Commerzbank AG, Germany’s second-largest bank, had its credit rating cut one level as Europe’s deepening debt crisis prompted Moody’s Investors Service to downgrade seven lenders in the nation and three in Austria.
Commerzbank, based in Frankfurt, was reduced to A3, Moody’s said in a statement today. A review of Deutsche Bank AG, the nation’s largest lender, will be concluded later, Moody’s said.
The Group of Seven nations yesterday agreed to coordinate their response to Europe’s turmoil, which has tipped at least eight of the 17 euro-area economies into recession and damped demand for foreign goods. Policy makers at the European Central Bank meeting today face increasing pressure to lower rates and introduce more liquidity support for banks.
Moody’s decision is “a bit harsh” given the resilience of the German banking system and economy, said Sandy Mehta, chief executive officer of Value Investment Principals Ltd., a Hong Kong-based investment advisory company. “But given the events in Europe, unless the authorities and the powers that be are more decisive and take firmer action, then you do have the risk that the economic problems will engulf Germany as well.”
Commerzbank shares rose 0.7 percent to 1.33 euros at 12:15 p.m. in Frankfurt trading, valuing the lender at 7.45 billion euros ($9.3 billion). The stock has gained 2.1 percent this year, while Deutsche Bank declined 5.3 percent.
The rating actions were driven by “the increased risk of further shocks emanating from the euro area debt crisis, in combination with the banks’ limited loss-absorption capacity,” Moody’s said. In addition to Commerzbank, five other German banking groups were reduced, as was the local subsidiary of UniCredit SpA, Italy’s biggest lender.
Commerzbank, DekaBank Deutsche Girozentrale, NordLB, DZ Bank AG and LBBW declined to comment on the downgrades. Landesbank Hessen-Thueringen, known as Helaba, wasn’t immediately available for comment.
In Austria, UniCredit Bank Austria AG and Raiffeisen Bank International AG, Eastern Europe’s third-biggest lender, were lowered one level to A3 and A2 respectively, Moody’s said in a separate statement. Erste Group Bank AG, the region’s second-biggest lender after UniCredit’s Milan-based parent, was cut two grades to A3.
The downgrades “reflect their vulnerability to the adverse operating conditions in some of their core markets” in eastern Europe, Moody’s said, commenting on the Austrian lenders. They also face “increased risk of further shocks from the ongoing euro area debt crisis,” it said.
While Moody’s has a top AAA rating on Austria’s sovereign debt, it said in February it may lower the outlook to negative. Standard & Poor’s cut the country’s debt rating to AA from AAA on Jan. 13.
The rating cut has “limited impact on Erste, since we benefit from a robust liquidity situation underpinned by very large and resilient deposit base, committed long-term funding from institutional and private investors, as well as proven access to short term refinancing and capital markets for issuance of unsecured and secured bonds even in challenging times,” Michael Mauritz, a spokesman for Erste, said by e-mail. Erste has already covered its full funding needs for 2012, he said.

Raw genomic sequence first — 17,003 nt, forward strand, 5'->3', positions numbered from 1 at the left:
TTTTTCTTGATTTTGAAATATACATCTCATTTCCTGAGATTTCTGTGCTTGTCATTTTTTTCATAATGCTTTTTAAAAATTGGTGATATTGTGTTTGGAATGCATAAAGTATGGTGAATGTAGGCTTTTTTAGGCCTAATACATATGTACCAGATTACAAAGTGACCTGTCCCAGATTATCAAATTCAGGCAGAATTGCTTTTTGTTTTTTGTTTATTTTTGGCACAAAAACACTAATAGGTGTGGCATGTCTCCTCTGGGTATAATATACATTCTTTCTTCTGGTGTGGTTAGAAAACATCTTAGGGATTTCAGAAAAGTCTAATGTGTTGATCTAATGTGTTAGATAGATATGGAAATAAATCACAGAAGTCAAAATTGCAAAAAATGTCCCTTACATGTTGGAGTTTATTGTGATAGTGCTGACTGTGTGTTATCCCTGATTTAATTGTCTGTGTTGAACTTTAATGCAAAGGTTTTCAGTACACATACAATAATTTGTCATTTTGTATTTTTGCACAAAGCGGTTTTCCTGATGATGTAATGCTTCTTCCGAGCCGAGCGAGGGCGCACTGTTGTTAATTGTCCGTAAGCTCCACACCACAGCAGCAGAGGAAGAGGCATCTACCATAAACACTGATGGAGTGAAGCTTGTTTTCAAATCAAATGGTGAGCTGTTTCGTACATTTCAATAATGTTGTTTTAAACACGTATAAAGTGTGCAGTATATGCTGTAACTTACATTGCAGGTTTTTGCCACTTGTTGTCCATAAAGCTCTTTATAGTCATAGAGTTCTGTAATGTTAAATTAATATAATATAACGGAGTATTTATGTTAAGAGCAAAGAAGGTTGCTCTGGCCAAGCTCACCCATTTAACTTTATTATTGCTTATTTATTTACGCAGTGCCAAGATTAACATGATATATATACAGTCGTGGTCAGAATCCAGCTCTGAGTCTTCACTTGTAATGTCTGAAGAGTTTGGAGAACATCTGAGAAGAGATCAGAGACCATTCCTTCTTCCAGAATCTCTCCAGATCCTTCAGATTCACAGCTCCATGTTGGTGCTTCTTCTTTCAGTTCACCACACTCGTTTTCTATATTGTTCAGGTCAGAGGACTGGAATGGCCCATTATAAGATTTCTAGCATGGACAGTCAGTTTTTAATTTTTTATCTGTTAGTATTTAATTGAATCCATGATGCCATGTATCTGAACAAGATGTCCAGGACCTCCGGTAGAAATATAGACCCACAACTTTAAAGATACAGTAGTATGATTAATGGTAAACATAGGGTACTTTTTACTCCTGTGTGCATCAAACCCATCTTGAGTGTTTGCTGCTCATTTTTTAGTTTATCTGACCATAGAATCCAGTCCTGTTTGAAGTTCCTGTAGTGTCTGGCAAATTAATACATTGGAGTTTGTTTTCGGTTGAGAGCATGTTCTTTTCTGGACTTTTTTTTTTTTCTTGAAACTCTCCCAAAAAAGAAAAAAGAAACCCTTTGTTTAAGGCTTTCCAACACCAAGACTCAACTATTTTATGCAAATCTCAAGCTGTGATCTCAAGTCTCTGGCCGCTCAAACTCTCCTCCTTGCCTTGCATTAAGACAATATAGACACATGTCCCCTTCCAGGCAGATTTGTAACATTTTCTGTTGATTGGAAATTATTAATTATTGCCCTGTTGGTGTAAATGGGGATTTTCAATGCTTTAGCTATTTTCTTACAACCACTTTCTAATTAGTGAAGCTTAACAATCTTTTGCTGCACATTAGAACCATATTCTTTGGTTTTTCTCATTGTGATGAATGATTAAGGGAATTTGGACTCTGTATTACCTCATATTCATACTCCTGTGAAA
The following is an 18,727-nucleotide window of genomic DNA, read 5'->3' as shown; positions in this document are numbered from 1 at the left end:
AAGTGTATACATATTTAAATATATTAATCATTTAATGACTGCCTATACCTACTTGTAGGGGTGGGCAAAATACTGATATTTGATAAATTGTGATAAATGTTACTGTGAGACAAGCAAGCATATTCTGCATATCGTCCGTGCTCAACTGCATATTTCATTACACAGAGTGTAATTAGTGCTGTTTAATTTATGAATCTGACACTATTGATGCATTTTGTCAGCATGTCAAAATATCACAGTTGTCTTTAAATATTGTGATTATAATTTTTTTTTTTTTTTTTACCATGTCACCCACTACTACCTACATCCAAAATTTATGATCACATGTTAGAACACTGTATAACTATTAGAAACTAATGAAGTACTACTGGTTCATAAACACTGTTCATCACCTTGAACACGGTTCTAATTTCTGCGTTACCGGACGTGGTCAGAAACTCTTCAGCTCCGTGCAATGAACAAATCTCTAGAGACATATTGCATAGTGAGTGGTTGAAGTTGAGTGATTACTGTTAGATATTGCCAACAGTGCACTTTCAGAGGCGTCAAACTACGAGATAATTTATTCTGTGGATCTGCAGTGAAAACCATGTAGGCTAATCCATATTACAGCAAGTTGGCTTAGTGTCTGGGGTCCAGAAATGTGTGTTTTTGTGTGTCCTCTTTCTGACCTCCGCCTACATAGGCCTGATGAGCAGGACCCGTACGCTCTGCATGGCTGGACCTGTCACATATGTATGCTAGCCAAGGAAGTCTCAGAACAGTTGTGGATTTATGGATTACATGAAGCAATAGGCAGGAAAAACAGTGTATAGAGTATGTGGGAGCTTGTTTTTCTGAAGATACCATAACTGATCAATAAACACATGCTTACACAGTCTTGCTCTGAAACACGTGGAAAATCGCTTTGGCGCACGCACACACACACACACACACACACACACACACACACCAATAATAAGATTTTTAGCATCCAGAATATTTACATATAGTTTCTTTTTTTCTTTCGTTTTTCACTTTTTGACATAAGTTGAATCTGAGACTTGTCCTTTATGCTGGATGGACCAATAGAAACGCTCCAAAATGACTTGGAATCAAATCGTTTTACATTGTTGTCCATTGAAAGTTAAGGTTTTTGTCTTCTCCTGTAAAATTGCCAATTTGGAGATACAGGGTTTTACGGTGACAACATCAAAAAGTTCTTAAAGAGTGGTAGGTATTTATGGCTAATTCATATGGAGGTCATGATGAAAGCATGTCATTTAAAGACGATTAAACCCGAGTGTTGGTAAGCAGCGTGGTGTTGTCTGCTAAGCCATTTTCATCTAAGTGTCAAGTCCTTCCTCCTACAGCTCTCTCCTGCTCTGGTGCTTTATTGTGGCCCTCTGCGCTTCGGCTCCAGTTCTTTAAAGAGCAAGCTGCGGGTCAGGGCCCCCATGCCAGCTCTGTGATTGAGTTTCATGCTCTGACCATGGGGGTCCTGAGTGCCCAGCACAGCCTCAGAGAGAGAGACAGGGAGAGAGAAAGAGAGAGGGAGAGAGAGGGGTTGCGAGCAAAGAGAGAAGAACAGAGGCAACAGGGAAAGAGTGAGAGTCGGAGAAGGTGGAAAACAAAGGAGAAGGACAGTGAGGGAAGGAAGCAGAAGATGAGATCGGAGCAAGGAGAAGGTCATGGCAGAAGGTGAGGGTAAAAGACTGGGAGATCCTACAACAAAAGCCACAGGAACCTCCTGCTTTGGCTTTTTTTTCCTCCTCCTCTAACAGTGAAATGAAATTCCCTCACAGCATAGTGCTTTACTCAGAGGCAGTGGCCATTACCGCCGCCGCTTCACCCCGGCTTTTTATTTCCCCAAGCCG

Raiffeisen also doesn’t “expect a significant impact on funding costs,” spokesman Michael Palzer said by phone. Bank Austria declined to comment, citing company policy.
The downgrade won’t affect Commerzbank’s business in China, where it plans to increase revenue by as much as 30 percent this year, Asian regional board member Michael Kotzbauer said at a news briefing in Beijing today. He didn’t comment on business elsewhere.
Figures today may show the euro area’s gross domestic product stagnated in the latest quarter after dropping 0.3 percent in the previous period, according to a Bloomberg survey. In Germany, industrial output probably declined 1 percent in April from a month earlier, when it climbed 2.8 percent, a separate survey showed.
The rating company said many of the German lenders were downgraded less than European rivals because of factors including the country’s below-average unemployment and low household and corporate debt.
German banks’ resilience contrasts with those in Spain, where the Bankia group was nationalized last month. The Spanish government is pushing for Europe to channel funds directly to banks as concern mounts over the country’s ability to support lenders facing mounting costs of cleaning up souring assets. Germany opposes Spain’s request for Europe’s bailout fund to be able to provide money directly to banks.
Yesterday’s G-7 conference call centered on helping Greece and Spain place their public finances on a sustainable footing, Japanese Finance Minister Jun Azumi said. European officials “said they will speed up their efforts to resolve those problems, which was encouraging to us,” Azumi told reporters.
Moody’s said in February that it was putting 114 European banks and an additional eight non-European firms with large capital-markets businesses under review to assess the impact of the region’s debt crisis. Last month, it downgraded 16 Spanish banks, including Banco Santander SA and 26 Italian lenders including UniCredit.